THE TROUBLE WITH AN IDLE MIND

THE TROUBLE WITH AN IDLE MIND-https://beckielindsey16.com/2016/06/21/the-trouble-with-an-idle-mind/

“A MIND IS A TERRIBLE THING TO WASTE.”  I bet you remember this iconic slogan created by an advertising agency more than four decades ago to promote the United Negro College Fund scholarship program. I bring this up to make two points: our minds are like sponges and should not be taken for granted.

The mind is a gift. What we think about—and don’t think about—is serious business to God. Especially considering the mind can potentially store 100 million thoughts. This is why we must be choosy about what we do with our minds.

I’m sure you’ve heard it stated that we are a culture of overstimulated minds. I agree with this, but I also think we are a culture of extremes when it comes to our minds. We are most likely either overstimulated or on autopilot. You know what I’m talking about. Have you ever been driving and suddenly realize you’re almost home and you don’t even remember getting there? It’s kind of scary, actually.  There could have been an accident.

Our minds are so stimulated these days that we are desperate for respite.

Unfortunately, we don’t give our minds the kind of respite it truly craves. Instead, we allow it to become idle.

Idle : not working, active, or being used. not having any real purpose or value. not having much activity. lacking worth or basis.

Idleness means you have no particular goal in mind and thus you can be easily distracted. I think overstimulation has left us more susceptible to distraction. Sin is an easy distraction that begins in the mind. You don’t have to be doing anything or acting out in any way to sin. It comes so naturally that we don’t even realize it’s happening most times.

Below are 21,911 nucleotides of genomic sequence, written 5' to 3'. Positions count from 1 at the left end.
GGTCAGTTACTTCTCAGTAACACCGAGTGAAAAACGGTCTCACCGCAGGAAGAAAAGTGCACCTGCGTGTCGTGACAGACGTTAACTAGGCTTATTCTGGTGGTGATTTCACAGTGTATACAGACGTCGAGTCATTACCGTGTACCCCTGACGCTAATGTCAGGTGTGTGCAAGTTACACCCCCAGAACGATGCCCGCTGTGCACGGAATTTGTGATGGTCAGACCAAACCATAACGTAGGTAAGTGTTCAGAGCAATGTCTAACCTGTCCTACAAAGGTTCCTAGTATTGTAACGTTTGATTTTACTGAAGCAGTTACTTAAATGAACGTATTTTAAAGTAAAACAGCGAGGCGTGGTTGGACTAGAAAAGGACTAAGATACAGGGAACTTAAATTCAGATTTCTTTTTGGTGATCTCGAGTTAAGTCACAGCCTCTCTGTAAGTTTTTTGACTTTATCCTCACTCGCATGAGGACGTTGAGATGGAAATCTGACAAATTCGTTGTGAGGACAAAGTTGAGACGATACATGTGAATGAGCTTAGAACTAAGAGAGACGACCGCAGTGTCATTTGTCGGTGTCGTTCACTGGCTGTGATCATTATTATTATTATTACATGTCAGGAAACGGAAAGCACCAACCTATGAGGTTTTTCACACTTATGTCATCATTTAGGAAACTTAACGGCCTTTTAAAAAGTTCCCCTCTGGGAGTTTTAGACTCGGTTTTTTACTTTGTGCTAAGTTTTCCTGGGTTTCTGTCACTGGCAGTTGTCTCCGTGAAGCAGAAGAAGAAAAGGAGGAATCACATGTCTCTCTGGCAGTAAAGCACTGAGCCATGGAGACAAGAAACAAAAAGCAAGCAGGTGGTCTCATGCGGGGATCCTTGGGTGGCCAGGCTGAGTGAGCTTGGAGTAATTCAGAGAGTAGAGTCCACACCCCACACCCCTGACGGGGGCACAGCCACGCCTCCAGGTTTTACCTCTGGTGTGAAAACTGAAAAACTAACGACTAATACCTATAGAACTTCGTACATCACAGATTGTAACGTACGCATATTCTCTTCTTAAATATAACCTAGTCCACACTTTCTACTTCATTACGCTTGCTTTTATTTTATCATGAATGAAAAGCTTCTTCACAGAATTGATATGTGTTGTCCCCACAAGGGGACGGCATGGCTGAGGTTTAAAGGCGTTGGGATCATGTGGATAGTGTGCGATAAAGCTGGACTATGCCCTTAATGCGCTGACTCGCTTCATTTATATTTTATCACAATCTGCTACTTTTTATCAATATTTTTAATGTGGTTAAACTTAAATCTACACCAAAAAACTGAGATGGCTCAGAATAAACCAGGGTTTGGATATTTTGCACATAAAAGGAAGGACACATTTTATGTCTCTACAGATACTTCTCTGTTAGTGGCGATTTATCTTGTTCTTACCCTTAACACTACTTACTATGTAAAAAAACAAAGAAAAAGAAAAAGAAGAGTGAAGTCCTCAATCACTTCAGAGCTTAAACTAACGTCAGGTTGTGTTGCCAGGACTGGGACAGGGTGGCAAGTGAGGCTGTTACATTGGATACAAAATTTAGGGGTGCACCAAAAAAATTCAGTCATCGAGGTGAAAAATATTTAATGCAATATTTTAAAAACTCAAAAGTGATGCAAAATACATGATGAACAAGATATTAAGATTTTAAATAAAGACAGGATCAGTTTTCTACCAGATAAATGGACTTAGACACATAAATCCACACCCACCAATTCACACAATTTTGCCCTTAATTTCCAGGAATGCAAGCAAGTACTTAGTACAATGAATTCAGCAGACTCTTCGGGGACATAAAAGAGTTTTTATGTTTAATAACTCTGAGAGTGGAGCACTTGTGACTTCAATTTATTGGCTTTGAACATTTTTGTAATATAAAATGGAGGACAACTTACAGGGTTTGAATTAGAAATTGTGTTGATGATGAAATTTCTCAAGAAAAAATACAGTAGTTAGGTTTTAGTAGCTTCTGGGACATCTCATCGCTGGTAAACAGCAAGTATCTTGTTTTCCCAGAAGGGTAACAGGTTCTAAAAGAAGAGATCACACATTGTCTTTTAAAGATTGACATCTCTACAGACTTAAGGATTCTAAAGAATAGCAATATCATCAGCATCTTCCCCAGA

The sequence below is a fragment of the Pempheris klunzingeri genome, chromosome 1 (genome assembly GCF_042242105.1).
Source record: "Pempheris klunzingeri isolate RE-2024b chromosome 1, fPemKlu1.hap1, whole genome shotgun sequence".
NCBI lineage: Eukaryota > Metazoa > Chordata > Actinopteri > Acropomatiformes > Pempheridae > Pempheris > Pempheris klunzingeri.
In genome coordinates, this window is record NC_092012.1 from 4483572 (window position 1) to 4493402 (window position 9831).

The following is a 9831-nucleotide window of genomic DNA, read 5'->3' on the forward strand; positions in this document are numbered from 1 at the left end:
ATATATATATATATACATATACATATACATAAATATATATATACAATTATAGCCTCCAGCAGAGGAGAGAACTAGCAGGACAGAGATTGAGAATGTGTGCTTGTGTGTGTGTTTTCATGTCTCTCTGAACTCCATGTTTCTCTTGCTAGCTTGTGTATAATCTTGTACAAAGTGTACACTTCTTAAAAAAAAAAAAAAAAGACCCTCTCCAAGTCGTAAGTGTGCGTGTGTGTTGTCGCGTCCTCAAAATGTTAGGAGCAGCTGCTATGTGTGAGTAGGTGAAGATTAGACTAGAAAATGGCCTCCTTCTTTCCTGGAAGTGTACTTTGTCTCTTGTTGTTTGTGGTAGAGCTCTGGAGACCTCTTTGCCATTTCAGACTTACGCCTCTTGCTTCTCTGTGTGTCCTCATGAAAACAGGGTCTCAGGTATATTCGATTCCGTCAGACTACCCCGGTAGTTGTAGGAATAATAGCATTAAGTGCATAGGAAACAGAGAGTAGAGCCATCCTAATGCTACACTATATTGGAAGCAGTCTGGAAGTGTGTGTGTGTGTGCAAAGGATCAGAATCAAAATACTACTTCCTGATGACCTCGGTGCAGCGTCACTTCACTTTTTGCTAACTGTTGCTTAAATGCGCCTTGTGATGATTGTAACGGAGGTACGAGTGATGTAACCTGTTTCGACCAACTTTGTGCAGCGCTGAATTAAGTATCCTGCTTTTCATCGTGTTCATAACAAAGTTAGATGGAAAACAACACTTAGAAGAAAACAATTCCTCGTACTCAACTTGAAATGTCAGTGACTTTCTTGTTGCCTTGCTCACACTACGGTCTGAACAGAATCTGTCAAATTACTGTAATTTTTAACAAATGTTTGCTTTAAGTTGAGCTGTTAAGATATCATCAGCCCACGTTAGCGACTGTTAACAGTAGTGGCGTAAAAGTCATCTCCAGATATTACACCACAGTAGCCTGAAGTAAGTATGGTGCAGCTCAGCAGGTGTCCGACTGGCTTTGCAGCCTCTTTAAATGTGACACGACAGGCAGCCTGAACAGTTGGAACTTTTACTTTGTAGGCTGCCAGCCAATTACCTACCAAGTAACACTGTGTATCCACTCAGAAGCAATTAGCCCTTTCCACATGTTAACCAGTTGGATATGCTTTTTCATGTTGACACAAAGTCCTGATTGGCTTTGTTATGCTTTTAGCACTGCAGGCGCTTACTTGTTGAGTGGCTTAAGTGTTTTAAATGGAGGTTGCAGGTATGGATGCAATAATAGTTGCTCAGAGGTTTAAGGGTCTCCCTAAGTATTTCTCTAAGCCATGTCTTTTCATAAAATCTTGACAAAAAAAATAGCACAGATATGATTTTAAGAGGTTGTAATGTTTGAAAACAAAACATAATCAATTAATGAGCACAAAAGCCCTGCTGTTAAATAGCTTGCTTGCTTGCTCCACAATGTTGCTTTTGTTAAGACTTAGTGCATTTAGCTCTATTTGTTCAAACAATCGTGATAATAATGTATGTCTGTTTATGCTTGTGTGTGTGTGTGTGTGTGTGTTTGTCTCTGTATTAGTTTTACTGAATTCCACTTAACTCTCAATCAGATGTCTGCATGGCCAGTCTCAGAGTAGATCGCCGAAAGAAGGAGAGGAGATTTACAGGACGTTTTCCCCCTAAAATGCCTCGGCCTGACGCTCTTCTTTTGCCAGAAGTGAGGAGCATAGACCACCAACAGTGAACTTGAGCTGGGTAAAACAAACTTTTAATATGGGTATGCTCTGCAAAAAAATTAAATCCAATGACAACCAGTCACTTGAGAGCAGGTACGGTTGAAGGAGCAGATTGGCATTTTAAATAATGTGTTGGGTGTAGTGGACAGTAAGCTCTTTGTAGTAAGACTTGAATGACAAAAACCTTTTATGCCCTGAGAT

We tend to let our minds wander, thinking about whatever it wants. Our minds are a haven for sin— tucked back in the innermost parts where no one can see. It’s the perfect spot for those dirty pictures, movies, and past sexual experiences. Or how about those angry, jealous, prejudice, covetous and downright hateful thoughts? All of this can be going on while we engage in conversation, do our jobs, drive our cars, and tuck our children in bed at night.  

If the mind is a battlefield, an idle mind is the devil’s playground. It’s easy to allow ourselves to believe we aren’t in control of what we think since thoughts tend to fly in and out all day long—even while we sleep. But the truth is, we can have more control over our thoughts than we give credit to.

How To Control Your Thoughts

In Romans 12:2, the apostle Paul challenges us to renew our minds. In Philippians 4:8, Paul also tells us the types of things to fix our minds upon. Second Corinthians 10:5 says to take every thought captive to the obedience of Christ.”  Romans 8:6 says, “letting your sinful nature control your mind leads to death. But letting the Spirit control your mind leads to light and peace.” And finally,  as Christ-followers the Bible tells us we have “the mind of Christ (1 Corinthians 2:16).

So, a Christian IS, in fact, able to control his/her thoughts through the power of the Holy Spirit! Allowing our minds to become idle means it’s not under Christ’s authority. This is why the Bible warns us to “stay alert” (Ephesians 6:18) and to fix our minds on godly things” (Philippians 4:8, Isaiah 26:3).

The Trouble With Idle Thoughts

The Bible gives us many disastrous results of a mind not fixed on godliness. But King David’s example is heartbreaking (2 Samuel 11). It all starts when David abandons his purpose by staying home from war. He allows his mind to become idle, leaving him open to temptation which eventually turns to sin when he takes another man’s wife. The sins continue to mount when the woman, Bathsheba, becomes pregnant. David tries to cover up the sin with deception. He then murders Bathsheba’s husband. Eventually, his many sins are exposed but the consequences were far-reaching. Not only does the baby die, but eventually his own sons rebel against him.

Indeed, the mind is a terrible thing to waste. So, let’s not waste it by allowing dangerous idle thoughts to have control. We’ve got the power to take charge of our thought life by living in submission to Christ. And prayer is the best place to begin.